For a candidate whose first foray into elective politics was met with an enviable raft of prominent endorsers (Mitt Romney, former Governor Pete Wilson, and John McCain) and a ton of free media, the past two weeks have been absolutely brutal for California Republican Meg Whitman. The alleged frontrunner for the GOP nomination for Governor in the Golden State, her introduction to the political stage has been pure amateur hour.
It started with a Sacramento Bee investigative story, which outlined an almost comically sparse voting history for the first-time candidate. The same weekend as that revelation became known, Whitman was blasted in a straw poll at the state GOP convention by state Insurance Commissioner Steve Poizner.
Then, last week, Whitman tried to explain her proclivity for electoral absenteeism, and dug herself in deeper, making the rather silly excuse that she was too busy raising a family to register to vote.
Now, as the vetting continues, Whitman is going to have to answer questions about one of her first forays into California politics--her 2004 endorsement of U.S. Senator Barbara Boxer, no one's idea of a Blue Dog Democrat.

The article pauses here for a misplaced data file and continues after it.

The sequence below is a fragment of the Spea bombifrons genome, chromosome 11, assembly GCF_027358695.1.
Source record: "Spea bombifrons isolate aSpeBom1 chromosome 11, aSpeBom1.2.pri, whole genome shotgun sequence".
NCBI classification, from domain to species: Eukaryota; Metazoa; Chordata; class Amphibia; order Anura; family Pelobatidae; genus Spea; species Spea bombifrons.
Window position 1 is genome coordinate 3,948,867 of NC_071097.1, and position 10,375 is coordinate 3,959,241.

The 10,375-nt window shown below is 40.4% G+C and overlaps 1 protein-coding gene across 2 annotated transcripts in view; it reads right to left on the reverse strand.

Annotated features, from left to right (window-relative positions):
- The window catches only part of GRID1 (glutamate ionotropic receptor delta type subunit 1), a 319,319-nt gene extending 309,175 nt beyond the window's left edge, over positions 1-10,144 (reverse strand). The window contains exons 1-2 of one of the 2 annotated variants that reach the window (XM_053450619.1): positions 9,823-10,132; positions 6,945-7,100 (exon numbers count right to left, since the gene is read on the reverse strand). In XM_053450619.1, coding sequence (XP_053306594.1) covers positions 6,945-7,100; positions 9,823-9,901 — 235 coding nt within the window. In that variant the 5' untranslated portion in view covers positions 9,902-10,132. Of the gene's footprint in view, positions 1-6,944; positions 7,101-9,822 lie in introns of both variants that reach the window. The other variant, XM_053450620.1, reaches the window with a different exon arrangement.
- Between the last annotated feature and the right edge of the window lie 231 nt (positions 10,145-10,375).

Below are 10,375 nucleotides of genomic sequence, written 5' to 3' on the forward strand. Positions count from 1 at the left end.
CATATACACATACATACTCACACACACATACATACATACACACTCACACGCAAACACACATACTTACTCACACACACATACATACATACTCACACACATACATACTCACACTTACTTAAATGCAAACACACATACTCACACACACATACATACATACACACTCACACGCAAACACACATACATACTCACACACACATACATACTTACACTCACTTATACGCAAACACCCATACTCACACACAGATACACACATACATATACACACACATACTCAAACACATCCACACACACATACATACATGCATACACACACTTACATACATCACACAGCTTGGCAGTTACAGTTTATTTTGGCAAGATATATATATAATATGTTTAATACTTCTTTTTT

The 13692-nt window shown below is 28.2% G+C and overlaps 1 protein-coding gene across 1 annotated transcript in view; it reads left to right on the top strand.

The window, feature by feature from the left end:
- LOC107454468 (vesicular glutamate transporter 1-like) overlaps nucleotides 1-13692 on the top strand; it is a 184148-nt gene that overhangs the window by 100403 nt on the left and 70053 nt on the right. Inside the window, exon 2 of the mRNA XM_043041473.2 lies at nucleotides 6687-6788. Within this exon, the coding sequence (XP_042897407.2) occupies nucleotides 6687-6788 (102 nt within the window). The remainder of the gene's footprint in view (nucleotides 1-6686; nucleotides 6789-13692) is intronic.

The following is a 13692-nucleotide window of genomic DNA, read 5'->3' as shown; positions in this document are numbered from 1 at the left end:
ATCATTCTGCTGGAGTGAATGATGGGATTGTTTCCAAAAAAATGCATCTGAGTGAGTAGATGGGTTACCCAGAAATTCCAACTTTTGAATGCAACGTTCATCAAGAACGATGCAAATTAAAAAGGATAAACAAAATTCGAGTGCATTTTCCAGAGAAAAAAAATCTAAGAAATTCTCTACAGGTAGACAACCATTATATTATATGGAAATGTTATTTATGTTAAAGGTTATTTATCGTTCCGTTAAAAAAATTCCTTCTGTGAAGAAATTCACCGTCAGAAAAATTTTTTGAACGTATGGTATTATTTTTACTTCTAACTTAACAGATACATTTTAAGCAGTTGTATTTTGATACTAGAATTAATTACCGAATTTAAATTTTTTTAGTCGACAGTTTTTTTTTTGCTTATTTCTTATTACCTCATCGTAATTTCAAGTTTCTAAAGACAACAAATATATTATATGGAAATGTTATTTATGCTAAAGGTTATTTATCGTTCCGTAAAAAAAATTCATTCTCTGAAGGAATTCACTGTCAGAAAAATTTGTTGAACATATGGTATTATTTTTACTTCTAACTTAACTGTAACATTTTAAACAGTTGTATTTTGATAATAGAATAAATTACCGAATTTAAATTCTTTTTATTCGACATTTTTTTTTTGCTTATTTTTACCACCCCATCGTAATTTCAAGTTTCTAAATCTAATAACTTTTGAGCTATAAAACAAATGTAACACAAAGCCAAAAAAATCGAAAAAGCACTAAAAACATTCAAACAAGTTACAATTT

"Whitman contributed $4,000 to Boxer in the 2004 reelection campaign -- and endorsed Boxer as a part of Technology Leaders for Boxer,'' confirmed Boxer aide Rose Kapolczynski today.
And, she signed an "open letter" appealing for support from the California technology executives, touting Boxer as a "dynamic and courageous leader" on the tech front.
Whitman went into spin control on this one quickly, claiming that it was Boxer's stand on internet taxation that pushed her to make the endorsement.
Indeed, there are actually quite a few reasons why a Silicon Valley executive might have warm feelings for Boxer, who has also promoted things like R&D funding for tech companies.
That explanation, though, probably will not carry the day with the right-wing in California, which can out wingnut the best of them despite California's reputation as a blue state. Some on the right here were already getting twitchy because Whitman was a DTS (Decline to State--a reference to being independent of party preference) voter as recently as just two years ago.
The contribution-tracking website Newsmeat says that Whitman has donated nearly $300,000 over the years (with contributions dating back to 1994). 71% of those donations have gone to Republicans, but there are several prominent progressive Democrats on that list, including Senators John Kerry (MA) and Maria Cantwell (WA), as well as Congressmen Mike Honda (CA) and
Gerry Gary Ackerman (NY).
While it is not unusual for businessfolks to cross party lines to curry favor with critical members of the Congress, that line of reasoning will be very hard to explain to an ideological primary electorate who will see any consorting with the enemy to be treasonous.
Whitman has a lot of work to do to win the GOP nomination, but all of her early moves have only succeeded in doing is making the mountain she must climb exponentially larger.